LOL LOL LOL
LOL. I get plenty of love and attention. I am not insecure and mad at the world like you are. Find a man and get laid very soon because you need it. I am sorry that you had your children out of WEDLOCK. Your babies' daddy needs his *** whipped from creating children with a psycho and letting a generation of mentally unstable people grow. I am sorry he left you. I feel sorry for your children. I hope you are not teaching your children to be racist like you. You have no business working around or teaching Junior High School Children. You are not mentally stable enough to be around children of all races. You are a hypocrite and a racist. Quit posting to me and find another way to boost this thread.

Raptors Revenge

“Democraps are stupid.”

Level 5

Since: Feb 13

Location hidden

#156 Mar 11, 2013
Shakalaka wrote:
<quoted text>
“Blame whitey” is a phrase or idea that often comes up when arguing about race in America. It is almost always a white person who says it, either straight out or in so many words. The idea is that blacks sit back and do nothing but blame white people for all their troubles, expecting a hand-out.
It is just two words, but do not let that fool you.
Here is some of what those two words do:
By using the word “blame” it turns the tables in an argument, it points the finger back at blacks, taking the attention off of what whites do and puts it on what blacks do – or not do. It forces blacks to play defense.
The word “blame” also says that whatever the misdeeds of whites may be, they are not the root cause of the troubles that blacks have. Just like when someone blames others for his own mess to avoid owning up to the fault.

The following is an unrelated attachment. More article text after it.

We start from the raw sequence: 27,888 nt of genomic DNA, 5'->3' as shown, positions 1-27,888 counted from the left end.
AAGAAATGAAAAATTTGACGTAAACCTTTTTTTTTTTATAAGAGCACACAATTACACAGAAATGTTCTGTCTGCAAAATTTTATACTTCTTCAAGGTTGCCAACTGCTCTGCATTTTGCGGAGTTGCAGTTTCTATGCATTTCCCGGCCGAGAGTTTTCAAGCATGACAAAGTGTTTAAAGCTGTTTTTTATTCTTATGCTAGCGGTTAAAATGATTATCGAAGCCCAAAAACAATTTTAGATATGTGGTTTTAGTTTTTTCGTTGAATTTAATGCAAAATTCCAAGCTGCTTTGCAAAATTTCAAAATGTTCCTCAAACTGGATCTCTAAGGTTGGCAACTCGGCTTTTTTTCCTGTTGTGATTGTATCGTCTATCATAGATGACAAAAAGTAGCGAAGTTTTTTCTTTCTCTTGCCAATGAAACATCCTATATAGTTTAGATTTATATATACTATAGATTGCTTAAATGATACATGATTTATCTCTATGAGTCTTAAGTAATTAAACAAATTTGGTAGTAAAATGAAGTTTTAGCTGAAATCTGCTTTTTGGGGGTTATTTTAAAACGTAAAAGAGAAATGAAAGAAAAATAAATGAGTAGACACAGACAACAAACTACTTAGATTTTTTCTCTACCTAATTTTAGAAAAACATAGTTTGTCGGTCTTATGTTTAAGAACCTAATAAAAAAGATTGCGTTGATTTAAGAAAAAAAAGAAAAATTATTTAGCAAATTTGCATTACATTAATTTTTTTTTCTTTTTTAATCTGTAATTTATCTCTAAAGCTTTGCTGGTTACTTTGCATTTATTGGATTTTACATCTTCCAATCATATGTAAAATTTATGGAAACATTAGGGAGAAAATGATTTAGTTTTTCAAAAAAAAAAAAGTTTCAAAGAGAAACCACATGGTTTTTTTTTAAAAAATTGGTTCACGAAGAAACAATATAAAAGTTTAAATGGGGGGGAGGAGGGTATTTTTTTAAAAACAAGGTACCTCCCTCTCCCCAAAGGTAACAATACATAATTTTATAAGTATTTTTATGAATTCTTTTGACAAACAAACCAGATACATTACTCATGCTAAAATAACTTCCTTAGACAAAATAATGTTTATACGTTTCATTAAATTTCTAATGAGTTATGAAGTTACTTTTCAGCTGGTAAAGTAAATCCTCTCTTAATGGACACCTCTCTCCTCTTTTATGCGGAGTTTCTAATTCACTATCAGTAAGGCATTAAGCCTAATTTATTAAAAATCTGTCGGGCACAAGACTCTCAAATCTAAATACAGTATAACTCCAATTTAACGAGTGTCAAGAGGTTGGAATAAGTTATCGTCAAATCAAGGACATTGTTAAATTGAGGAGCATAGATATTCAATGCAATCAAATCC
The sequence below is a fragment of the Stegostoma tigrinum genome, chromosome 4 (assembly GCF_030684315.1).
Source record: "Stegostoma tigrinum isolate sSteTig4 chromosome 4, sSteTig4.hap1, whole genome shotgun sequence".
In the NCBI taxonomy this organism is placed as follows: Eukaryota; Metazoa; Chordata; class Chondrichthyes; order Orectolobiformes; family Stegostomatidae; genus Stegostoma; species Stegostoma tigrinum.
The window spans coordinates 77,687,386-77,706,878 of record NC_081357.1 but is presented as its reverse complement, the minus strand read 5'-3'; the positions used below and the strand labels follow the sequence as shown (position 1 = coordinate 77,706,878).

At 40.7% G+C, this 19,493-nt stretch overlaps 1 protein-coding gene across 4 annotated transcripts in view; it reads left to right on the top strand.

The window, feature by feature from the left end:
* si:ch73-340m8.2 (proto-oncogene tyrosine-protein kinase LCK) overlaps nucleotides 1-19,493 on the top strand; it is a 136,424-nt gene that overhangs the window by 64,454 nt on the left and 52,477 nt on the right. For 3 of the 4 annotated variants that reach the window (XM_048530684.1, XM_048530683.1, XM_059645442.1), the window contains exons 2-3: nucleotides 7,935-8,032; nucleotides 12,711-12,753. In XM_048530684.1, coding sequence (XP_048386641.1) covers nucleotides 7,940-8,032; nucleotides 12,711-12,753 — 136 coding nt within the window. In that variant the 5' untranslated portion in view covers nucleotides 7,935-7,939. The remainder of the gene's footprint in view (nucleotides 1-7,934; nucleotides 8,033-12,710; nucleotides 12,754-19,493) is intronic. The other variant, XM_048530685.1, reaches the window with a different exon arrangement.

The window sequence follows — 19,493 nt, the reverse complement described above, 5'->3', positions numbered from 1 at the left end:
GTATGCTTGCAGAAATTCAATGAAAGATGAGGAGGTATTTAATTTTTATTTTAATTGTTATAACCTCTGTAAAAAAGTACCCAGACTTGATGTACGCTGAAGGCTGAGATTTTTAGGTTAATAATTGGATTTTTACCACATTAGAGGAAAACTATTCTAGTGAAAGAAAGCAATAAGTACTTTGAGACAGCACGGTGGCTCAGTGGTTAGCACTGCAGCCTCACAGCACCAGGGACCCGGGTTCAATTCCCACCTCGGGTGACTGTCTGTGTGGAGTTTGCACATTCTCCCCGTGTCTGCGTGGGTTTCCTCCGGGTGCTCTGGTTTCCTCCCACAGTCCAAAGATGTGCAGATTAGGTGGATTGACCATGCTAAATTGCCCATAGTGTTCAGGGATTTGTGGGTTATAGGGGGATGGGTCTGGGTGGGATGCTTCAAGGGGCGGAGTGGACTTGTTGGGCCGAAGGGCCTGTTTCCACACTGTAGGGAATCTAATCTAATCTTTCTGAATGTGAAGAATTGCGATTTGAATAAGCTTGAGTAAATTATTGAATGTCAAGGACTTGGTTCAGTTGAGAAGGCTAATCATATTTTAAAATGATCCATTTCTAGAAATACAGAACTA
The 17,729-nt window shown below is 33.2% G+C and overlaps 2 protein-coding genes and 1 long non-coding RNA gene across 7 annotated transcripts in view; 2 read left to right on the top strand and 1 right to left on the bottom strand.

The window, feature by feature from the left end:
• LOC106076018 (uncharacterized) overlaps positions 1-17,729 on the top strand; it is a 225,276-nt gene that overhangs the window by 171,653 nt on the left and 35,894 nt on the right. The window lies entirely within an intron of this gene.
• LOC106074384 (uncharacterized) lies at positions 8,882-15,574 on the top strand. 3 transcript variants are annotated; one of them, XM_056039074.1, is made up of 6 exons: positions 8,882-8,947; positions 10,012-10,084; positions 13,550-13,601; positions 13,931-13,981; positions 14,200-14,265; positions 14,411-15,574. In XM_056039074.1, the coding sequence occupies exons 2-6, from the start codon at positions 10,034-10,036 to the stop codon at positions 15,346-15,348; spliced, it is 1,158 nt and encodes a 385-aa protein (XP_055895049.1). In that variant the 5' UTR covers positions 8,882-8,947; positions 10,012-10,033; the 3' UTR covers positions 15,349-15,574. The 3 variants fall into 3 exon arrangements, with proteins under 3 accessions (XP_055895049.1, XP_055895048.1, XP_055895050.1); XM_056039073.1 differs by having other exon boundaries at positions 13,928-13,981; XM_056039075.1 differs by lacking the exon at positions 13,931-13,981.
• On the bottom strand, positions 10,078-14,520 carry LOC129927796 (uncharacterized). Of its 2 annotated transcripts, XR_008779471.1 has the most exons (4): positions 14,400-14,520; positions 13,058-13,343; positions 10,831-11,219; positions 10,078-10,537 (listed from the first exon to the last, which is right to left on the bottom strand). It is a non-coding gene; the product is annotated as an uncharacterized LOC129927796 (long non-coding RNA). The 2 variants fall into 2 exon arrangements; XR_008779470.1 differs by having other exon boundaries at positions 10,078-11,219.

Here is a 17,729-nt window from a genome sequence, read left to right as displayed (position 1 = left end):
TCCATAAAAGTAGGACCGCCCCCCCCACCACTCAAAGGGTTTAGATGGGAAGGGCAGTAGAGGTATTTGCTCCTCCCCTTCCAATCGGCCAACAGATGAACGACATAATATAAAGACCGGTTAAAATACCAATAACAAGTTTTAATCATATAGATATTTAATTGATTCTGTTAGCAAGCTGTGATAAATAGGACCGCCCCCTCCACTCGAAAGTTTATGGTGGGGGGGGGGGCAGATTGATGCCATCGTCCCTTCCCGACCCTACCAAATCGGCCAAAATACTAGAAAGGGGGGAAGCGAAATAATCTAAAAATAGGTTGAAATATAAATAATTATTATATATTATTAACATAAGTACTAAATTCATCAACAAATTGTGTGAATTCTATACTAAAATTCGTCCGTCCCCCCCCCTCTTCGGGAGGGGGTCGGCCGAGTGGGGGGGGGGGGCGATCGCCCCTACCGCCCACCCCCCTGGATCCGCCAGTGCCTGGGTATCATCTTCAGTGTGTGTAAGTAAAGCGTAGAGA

Your whole existence is a lie!
LOL!!!! Of course it's whites that always say it. You sure as hell aren't going to hear anyone that is black to say it.
SMDH

Whites say it because they are sick and tired of blacks using it as an excuse, and being blamed for something they had no part of. For instance most blacks still blame today's whites for slavery when nobody owned a slave, or has been a slave. Why is it that every race has been under slavery during history, but blacks are only ones that continue to dwell on it? You can't claim that blacks were treated worse than anyone else because you were not.
Shakalaka

Morrow, GA

#158 Mar 11, 2013
Much of the early language associated with cowboy culture had a strong African flavor. The word buckra (buckaroo) is derived from Mbakara, the Efik/lbibio work for “poor white man.” It was used to describe a class of whites who worked as broncobusters, bucking and breaking horses. Planters used buckras as broncobusters because slaves were too valuable to risk injury. Another African word that found its way into popular cowboy songs is “get along little dogies.” The word “doggies” originated from Kimbundu, along with kidogo, a little something, and dodo, small. After the Civil War when great cattle roundups began, Black cowboys introduced such Africanisms to cowboy language and songs.